Long bones of arms and legs of wt, Myd88−/− and Il1r1−/− mice (6–8 weeks old) were detached from the body trunk. All muscles and cartilages were removed. The bones were rinsed with PBS and cut into three pieces, to have one diaphysis part and two metaphyses/epiphyses parts. The bone marrow within the medullary cavity of the diaphyses was flushed out using a 27-Gauge needle attached to a 10 ml syringe filled with α-MEM containing 1% fetal bovine serum (FBS). Bones pieces, including diaphyses and metaphyses/epiphyses were washed with PBS and cut into 1–3 mm3 pieces. Bone chips were transferred in a 25 cm2 cell culture-treated flask with 3 ml of α-MEM medium containing 2 mM L-glutamine, 100 mg ml−1 penicillin/streptomycin, 10% FBS, and 1 mg ml−1 collagenase type II (Life Technologies). Bone chips were digested for 1 h at 37 °C to release most of hematopoietic cells on the inner interface of the bones. Then, the bone chips were washed with MSC culture medium (α-MEM, 2 mM L-glutamine, 100 mg ml−1 penicillin/streptomycin, 10% heat inactivated MSC-certified FBS (Gibco)) and incubated at 37 °C with 5% CO2 in 6 ml of MSC culture medium. Bone chips were kept in culture for 6 days with one medium change at day 3. Then, the MSCs that have migrated out of the bone chips and formed colonies were detached using trypsin/EDTA. Cells were splitted at a ratio of 1:3 (passage 0) and the bone chips were reseeded together for allowing MSCs to continue migrating out for 3 more days. Five independent isolates were pulled together and MSCs were further expended for three passages before storage. The expression of MSC-specific surface marker was verified using flow cytometry. MSCs were stained for 15 min in 100 μl of flow cytometry buffer (PBS containing 2% of heat inactivated serum) containing anti-mouse antibodies (Biolegends): CD11, CD14, CD19, CD34, CD45.2, Ly-6 A/E (Sca-1), CD29, CD44, CD75 and CD90.1. Cells were washed twice with flow cytometry buffer and further analysed by flow cytometry (BD FACSCanto II). For cells used in colonies formation assay, bone pieces were gently disrupted using a mortar and pestle, in washing buffer (PBS with 2% FBS and 1 mM EDTA). Disrupted bone was rinsed with PBS containing 2% FBS and 1 mM EDTA until bone fragments turned white. Then, bone fragments were transferred to a 100 mm dish containing a collagenase solution (2 ml of 0.25% collagenase Type I (Stemcell Technologies) in PBS containing 20% FBS). Using a scalpel, bone fragments were cut into small pieces (1–2 mm) and transferred into a 50 ml polypropylene tube with 10 ml collagenase solution. Bone fragments were digested at 37 °C under agitation for 45 min. Then, 30 ml of washing buffered was added and supernatant was filtered through a 70 μm cell strainer. Cells were centrifuged at 300g for 10 min and resuspend in 500 μl of medium. Lastly, CD45+ cells were depleted (MagCellect Mouse Mesenchymal Stem Cell Isolation Kit, R&D Systems) before colonies formation assays.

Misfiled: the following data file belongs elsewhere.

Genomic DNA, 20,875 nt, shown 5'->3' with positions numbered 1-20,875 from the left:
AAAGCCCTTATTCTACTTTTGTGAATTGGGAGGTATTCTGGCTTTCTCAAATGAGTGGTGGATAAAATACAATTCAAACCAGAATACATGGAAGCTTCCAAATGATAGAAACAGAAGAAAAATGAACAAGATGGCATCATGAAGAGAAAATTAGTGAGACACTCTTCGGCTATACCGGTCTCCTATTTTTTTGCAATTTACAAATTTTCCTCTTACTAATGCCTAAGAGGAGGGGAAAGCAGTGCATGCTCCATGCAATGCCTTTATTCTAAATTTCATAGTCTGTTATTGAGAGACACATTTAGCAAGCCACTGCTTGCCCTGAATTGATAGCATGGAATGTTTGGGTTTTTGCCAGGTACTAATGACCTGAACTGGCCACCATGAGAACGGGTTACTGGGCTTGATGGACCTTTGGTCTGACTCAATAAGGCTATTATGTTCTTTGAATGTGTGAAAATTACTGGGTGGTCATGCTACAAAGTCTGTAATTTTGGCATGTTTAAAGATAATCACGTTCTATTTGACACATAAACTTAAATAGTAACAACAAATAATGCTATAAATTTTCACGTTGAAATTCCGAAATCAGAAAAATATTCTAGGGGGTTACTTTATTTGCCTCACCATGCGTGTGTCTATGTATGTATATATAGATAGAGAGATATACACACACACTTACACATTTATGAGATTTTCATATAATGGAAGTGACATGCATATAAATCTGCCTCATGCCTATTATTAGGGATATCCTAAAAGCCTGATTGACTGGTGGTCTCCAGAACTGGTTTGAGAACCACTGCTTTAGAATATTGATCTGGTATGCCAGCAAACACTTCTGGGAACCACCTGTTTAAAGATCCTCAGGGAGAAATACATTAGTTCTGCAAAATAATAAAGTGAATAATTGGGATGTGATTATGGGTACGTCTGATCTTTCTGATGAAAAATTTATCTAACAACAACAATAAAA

MSC isolation from bone marrow